Astronomers using NASA’s Stratospheric Observatory for Infrared Astronomy (SOFIA) have discovered that the galactic wind flowing from the center of Messier 82 is aligned along a magnetic field and transports a very large mass of gas and dust — approximately 50-60 million solar masses.
This composite image shows the starburst galaxy Messier 82. The magnetic field detected by SOFIA, shown as streamlines, appears to follow the bipolar outflows (red) generated by the intense nuclear starburst. The image combines visible starlight (gray) and a tracing of hydrogen gas (red) from the Kitt Peak Observatory, with near-infrared and mid-infrared starlight and dust (yellow) from SOFIA and NASA’s Spitzer Space Telescope.
This composite image shows the starburst galaxy Messier 82. The magnetic field detected by SOFIA, shown as streamlines, appears to follow the bipolar outflows (red) generated by the intense nuclear starburst. The image combines visible starlight (gray) and a tracing of hydrogen gas (red) from the Kitt Peak
Messier 82 is an edge-on starburst galaxy located about 12 million light-years away. It appears high in the northern spring sky in the direction of the constellation Ursa Major.
First discovered by the German astronomer Johann Elert Bode in 1774, it is also called the Cigar Galaxy because of the elongated elliptical shape produced by the tilt of its starry disk relative to our line of sight.
Messier 82 is famous for its extraordinary speed in making new stars, with stars being born 10 times faster than in our Milky Way Galaxy.
“The space between galaxies is not empty. It contains gas and dust — which are the seed materials for stars and galaxies,” said co-author Dr. Enrique Lopez-Rodriguez, a Universities Space Research Association scientist working on the SOFIA team.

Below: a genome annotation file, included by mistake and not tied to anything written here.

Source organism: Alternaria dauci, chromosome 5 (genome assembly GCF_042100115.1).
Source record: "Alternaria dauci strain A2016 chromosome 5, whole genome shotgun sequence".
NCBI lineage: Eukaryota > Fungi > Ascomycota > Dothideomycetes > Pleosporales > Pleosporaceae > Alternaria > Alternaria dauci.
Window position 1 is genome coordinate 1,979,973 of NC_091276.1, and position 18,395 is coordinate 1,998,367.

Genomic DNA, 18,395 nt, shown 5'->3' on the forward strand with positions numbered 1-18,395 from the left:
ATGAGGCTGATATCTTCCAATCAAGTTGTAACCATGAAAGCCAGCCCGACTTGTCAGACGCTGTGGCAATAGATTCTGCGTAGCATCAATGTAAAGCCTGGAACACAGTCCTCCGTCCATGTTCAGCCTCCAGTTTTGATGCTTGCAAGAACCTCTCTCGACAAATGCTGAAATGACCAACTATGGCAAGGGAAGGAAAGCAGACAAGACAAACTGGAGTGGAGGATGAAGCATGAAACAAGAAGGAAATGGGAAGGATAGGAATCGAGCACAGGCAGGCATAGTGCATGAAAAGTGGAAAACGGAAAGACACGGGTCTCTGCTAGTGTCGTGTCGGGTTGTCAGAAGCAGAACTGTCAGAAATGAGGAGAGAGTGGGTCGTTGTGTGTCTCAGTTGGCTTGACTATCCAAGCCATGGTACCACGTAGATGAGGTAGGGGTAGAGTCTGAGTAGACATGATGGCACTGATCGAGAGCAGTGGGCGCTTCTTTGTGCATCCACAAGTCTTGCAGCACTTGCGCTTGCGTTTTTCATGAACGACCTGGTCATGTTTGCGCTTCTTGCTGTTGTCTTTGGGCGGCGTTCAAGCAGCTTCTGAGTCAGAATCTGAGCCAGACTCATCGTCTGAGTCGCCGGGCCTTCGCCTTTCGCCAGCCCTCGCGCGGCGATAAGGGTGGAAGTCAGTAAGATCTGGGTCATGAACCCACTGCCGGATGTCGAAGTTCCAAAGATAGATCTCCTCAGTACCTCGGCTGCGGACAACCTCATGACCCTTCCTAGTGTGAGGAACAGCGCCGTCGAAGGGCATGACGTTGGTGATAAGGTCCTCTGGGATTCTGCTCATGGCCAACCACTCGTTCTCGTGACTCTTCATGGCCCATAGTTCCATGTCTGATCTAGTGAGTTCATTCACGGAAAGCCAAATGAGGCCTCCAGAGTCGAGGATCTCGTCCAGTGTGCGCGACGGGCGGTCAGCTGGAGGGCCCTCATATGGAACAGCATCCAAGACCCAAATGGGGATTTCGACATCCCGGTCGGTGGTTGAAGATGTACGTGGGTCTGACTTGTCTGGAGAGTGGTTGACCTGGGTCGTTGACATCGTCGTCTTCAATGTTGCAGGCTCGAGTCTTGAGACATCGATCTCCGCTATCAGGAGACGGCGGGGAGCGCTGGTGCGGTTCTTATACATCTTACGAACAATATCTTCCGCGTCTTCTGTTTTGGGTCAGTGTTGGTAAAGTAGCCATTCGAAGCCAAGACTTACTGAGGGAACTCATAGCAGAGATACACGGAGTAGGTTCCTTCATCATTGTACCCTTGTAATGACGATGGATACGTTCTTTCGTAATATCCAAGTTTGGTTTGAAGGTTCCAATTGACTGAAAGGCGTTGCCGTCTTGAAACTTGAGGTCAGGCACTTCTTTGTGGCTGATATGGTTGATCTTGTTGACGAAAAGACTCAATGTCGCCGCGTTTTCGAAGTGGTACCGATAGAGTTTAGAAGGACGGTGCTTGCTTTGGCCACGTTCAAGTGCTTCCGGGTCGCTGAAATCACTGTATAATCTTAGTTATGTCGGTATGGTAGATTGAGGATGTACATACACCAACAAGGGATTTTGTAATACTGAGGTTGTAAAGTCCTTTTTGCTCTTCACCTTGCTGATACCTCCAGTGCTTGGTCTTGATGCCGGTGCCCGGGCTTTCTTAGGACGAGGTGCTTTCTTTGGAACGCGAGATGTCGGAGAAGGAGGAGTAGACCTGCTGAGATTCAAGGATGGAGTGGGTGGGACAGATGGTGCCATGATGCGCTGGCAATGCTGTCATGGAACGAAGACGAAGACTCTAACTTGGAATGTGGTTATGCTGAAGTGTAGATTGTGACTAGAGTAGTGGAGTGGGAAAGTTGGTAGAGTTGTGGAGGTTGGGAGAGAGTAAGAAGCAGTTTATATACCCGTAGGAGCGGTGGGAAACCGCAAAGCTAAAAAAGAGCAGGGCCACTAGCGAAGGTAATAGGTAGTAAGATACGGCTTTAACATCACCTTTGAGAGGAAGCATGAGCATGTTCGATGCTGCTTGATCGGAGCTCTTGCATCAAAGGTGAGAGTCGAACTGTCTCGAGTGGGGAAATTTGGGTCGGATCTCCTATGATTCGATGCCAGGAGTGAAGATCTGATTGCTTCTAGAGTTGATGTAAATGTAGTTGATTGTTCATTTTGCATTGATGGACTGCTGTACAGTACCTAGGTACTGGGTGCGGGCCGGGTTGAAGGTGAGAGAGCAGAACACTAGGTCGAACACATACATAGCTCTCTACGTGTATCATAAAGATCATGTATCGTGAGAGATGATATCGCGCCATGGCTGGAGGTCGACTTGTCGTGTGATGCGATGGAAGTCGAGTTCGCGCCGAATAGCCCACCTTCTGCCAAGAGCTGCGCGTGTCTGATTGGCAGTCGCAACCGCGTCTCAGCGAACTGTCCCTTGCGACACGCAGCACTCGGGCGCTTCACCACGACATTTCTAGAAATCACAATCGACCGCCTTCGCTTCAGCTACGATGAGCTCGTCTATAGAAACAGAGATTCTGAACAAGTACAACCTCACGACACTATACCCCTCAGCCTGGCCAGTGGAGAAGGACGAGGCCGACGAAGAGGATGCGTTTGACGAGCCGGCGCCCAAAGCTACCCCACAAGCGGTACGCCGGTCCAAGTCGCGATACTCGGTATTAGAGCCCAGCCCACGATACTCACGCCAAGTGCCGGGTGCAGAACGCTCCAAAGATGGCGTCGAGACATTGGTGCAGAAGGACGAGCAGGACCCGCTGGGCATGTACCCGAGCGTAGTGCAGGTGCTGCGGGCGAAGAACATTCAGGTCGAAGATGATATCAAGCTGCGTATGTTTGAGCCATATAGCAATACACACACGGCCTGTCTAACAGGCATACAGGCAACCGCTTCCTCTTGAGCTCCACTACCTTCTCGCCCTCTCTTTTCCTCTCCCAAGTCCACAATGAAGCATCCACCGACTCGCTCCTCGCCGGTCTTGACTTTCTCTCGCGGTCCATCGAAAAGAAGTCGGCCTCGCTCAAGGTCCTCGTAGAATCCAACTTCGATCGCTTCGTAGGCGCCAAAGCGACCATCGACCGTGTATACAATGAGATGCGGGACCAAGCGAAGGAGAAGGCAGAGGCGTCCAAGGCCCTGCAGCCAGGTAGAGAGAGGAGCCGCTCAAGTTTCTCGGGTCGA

“Now, we have a better understanding of how this matter escaped from inside galaxies over time.”
Besides being a classic example of a starburst galaxy, Messier 82 also has strong winds blowing gas and dust into intergalactic space.
Astronomers have long theorized that these winds would also drag the galaxy’s magnetic field in the same direction, but despite numerous studies, there has been no observational proof of the concept.
Dr. Lopez-Rodriguez and colleagues found definitively that the wind from Messier 82 not only transports a huge amount of gas and dust into the intergalactic medium, but also drags the magnetic field so it is perpendicular to the galactic disk.
In fact, the wind drags the magnetic field more than 2,000 light-years across — close to the width of the wind itself.
“One of the main objectives of this research was to evaluate how efficiently the galactic wind can drag along the magnetic field,” Dr. Lopez-Rodriguez said.
“We did not expect to find the magnetic field to be aligned with the wind over such a large area.”
The SOFIA observations indicate that the powerful winds associated with the starburst phenomenon could be one of the mechanisms responsible for seeding material and injecting a magnetic field into the nearby intergalactic medium.
If similar processes took place in the early Universe, they would have affected the fundamental evolution of the first galaxies.
“Studying intergalactic magnetic fields — and learning how they evolve — is key to understanding how galaxies evolved over the history of the Universe,” said University of Minnesota’s Professor Terry Jones, lead author of the study.